Jesus ends the disciples’ dispute in our passage by saying that the Father has given him a kingdom, and Jesus is giving that kingdom to his disciples so they may “eat and drink at my table in my kingdom.”  Jesus is bringing them in, not so that they can be the king, but so that they can be a part of Jesus’ kingdom. We, by grace, get to be participants. It’s all about Jesus.  Not me.

Father in Heaven, forgive me.  Help me be humble. Pride is a damning thing, and if I want to be great, I need to be the least. Let me be a servant in your kingdom; help me be like you.

Categories
Theology

Passion Week – Good Friday Meditation

Part 5 in a 7 part series. View series intro and index.

1 Peter 3:18:

For Christ also suffered once for sins, the righteous for the unrighteous, that he might bring us to God, being put to death in the flesh but made alive in the spirit.

2 Corinthians 5:21:

For our sake he made him to be sin who knew no sin, so that in him we might become the righteousness of God.

Jesus did not come to make you a good person with upstanding morals and decent ethics.  He came to make you a perfect person.  How does he do this?  He died in our place and bore the concentrated wrath of the Father that we deserved for our sin.  Our sin was credited to him; his righteousness was credited to us. Whoever believes in him, by faith, is presented to the Father, not as a “good” person, but as a completely perfected person.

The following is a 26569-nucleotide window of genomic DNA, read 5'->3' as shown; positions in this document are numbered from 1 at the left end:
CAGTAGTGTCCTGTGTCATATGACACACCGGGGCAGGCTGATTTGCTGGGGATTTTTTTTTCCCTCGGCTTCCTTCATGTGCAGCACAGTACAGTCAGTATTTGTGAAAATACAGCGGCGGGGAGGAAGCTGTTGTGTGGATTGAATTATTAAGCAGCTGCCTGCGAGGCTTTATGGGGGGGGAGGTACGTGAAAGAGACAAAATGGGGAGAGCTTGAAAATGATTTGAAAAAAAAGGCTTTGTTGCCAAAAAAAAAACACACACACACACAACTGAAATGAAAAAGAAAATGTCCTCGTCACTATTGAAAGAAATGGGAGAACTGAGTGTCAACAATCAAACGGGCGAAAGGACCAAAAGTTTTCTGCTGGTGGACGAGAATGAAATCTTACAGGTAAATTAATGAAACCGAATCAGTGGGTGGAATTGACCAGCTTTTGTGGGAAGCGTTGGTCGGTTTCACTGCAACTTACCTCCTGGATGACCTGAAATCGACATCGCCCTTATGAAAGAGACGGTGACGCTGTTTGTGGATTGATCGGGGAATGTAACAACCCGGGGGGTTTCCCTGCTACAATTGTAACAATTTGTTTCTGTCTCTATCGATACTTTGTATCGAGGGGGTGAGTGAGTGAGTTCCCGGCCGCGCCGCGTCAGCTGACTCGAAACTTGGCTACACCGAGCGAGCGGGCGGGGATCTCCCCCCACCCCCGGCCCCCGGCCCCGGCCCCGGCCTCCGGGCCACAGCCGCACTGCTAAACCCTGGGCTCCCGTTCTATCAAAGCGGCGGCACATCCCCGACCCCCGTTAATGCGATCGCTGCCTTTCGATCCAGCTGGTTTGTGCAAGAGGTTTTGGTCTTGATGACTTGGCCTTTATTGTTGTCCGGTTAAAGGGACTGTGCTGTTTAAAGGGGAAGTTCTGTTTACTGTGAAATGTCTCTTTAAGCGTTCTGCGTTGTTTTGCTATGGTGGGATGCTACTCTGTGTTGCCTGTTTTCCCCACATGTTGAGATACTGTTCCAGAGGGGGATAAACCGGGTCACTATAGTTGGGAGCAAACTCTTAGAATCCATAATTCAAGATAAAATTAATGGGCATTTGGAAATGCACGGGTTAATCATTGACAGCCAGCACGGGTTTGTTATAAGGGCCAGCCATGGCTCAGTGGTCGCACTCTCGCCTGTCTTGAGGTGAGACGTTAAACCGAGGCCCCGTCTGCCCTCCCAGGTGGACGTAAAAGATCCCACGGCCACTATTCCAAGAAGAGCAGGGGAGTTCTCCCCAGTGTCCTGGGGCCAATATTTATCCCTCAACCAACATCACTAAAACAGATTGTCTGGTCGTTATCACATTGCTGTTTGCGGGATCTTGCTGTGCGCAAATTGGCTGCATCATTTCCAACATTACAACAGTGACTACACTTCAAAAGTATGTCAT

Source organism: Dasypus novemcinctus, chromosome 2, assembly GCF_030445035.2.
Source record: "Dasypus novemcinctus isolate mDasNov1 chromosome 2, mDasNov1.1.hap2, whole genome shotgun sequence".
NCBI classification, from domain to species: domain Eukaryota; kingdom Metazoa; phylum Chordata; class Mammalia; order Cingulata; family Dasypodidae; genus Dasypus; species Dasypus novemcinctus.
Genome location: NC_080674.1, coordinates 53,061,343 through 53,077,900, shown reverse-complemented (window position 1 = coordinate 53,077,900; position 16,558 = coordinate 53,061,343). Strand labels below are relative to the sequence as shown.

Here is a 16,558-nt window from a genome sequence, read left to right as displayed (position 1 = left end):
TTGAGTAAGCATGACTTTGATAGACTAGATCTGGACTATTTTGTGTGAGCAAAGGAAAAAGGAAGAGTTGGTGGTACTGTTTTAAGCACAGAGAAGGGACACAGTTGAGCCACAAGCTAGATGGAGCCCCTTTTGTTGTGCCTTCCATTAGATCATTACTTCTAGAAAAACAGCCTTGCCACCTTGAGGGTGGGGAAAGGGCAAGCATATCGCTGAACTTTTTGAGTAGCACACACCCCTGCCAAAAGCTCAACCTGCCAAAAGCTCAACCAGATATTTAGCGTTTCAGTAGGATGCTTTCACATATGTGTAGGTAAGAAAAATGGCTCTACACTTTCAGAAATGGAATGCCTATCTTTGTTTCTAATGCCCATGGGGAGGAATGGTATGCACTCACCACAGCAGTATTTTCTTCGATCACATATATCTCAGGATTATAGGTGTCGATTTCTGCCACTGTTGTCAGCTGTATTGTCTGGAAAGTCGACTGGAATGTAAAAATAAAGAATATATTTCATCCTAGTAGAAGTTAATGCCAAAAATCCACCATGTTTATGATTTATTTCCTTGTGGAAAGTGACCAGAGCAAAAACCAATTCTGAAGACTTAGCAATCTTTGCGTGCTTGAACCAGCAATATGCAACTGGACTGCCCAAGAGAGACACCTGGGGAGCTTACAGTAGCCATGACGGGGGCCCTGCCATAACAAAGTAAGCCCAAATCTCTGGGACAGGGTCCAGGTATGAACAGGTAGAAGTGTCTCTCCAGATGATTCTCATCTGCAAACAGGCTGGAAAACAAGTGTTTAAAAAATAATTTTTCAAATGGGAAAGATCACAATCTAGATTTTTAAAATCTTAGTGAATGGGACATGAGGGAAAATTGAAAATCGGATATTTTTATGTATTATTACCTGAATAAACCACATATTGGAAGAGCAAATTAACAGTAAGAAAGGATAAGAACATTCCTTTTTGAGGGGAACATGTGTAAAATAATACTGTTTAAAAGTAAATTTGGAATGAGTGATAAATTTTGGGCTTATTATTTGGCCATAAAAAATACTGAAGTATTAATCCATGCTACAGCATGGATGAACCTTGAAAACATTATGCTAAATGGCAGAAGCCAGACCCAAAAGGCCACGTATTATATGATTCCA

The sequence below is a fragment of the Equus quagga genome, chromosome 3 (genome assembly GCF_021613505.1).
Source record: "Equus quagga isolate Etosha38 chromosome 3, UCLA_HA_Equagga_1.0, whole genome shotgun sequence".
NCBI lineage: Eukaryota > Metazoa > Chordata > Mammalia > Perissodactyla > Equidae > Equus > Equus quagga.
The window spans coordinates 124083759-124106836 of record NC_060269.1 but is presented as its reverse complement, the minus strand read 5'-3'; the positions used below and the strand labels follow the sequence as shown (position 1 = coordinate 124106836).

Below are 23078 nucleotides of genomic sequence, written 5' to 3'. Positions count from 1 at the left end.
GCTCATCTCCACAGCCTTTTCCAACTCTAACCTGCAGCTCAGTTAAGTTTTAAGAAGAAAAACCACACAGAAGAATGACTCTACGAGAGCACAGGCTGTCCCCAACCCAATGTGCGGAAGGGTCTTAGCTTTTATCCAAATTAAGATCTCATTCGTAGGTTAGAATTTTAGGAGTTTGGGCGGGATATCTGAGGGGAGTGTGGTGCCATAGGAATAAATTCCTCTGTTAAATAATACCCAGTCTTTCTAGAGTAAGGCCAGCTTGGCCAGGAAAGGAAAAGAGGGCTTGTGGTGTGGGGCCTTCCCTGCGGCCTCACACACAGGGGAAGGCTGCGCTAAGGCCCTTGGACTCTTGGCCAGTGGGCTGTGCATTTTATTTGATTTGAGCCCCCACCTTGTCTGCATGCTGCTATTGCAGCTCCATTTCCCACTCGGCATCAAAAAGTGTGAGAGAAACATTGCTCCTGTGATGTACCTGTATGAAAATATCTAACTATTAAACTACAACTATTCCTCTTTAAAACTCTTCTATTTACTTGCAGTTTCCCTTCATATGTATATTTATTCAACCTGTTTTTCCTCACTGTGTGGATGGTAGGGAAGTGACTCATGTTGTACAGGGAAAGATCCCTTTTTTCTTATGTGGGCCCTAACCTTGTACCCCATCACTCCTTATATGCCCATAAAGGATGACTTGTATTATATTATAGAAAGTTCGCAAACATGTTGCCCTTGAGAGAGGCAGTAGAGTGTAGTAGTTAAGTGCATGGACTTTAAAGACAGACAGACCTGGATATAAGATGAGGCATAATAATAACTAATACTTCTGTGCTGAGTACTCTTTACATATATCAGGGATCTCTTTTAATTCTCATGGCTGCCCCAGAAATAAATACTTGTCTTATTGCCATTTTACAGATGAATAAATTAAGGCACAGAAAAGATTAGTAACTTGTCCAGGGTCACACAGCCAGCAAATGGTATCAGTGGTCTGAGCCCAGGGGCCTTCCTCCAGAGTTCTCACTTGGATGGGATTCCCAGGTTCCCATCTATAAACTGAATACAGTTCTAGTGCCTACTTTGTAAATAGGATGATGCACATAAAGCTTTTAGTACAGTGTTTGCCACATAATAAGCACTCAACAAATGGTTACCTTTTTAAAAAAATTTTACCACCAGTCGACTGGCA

Hear these penetrating words from C.S. Lewis.

God, who needs nothing, loves into existence wholly superfluous creatures in order that He may love and perfect them. He creates the universe, already foreseeing — or should we say “seeing”? there are no tenses in God — the buzzing cloud of flies about the cross, the flayed back pressed against the uneven stake, the nails driven through the mesial nerves, the repeated incipient suffocation as the body droops, the repeated torture of back and arms as it is time after time, for breath’s sake, hitched up.  If I may dare the biological image, God is a “host” who deliberately creates His own parasites; causes us to be that we may exploit and “take advantage of” Him. Herein is love. This is the diagram of Love Himself, the inventor of all loves.

Father in Heaven, let me feel the weight of glory of Christ’s crucifixion. This is no game. My sin is serious, and it put the God-man to death. Yet that is the only way I could be made perfect, the only way I could be right with you. Thank you for your Son. Thank you for the Cross. Let my eyes always be on the Cross.